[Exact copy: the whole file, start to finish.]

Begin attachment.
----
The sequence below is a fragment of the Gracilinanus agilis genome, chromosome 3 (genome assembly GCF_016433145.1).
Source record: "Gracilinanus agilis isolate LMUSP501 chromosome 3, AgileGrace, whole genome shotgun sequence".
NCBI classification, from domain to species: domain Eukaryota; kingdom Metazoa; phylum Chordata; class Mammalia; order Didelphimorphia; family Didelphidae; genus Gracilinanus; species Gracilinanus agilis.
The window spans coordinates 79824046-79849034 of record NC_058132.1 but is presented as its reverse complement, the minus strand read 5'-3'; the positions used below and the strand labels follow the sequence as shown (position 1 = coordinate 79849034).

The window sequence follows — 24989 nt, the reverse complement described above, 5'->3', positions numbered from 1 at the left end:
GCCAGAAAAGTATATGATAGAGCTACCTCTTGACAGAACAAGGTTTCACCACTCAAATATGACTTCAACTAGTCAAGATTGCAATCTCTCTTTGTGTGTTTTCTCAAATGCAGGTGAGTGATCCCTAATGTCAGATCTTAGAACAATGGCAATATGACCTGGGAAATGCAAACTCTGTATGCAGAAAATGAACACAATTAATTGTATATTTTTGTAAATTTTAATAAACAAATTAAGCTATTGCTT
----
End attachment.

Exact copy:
The sequence below is a fragment of the Gracilinanus agilis genome, chromosome 3 (genome assembly GCF_016433145.1).
Source record: "Gracilinanus agilis isolate LMUSP501 chromosome 3, AgileGrace, whole genome shotgun sequence".
NCBI classification, from domain to species: domain Eukaryota; kingdom Metazoa; phylum Chordata; class Mammalia; order Didelphimorphia; family Didelphidae; genus Gracilinanus; species Gracilinanus agilis.
The window spans coordinates 79824046-79849034 of record NC_058132.1 but is presented as its reverse complement, the minus strand read 5'-3'; the positions used below and the strand labels follow the sequence as shown (position 1 = coordinate 79849034).

The window sequence follows — 24989 nt, the reverse complement described above, 5'->3', positions numbered from 1 at the left end:
GCCAGAAAAGTATATGATAGAGCTACCTCTTGACAGAACAAGGTTTCACCACTCAAATATGACTTCAACTAGTCAAGATTGCAATCTCTCTTTGTGTGTTTTCTCAAATGCAGGTGAGTGATCCCTAATGTCAGATCTTAGAACAATGGCAATATGACCTGGGAAATGCAAACTCTGTATGCAGAAAATGAACACAATTAATTGTATATTTTTGTAAATTTTAATAAACAAATTAAGCTATTGCTT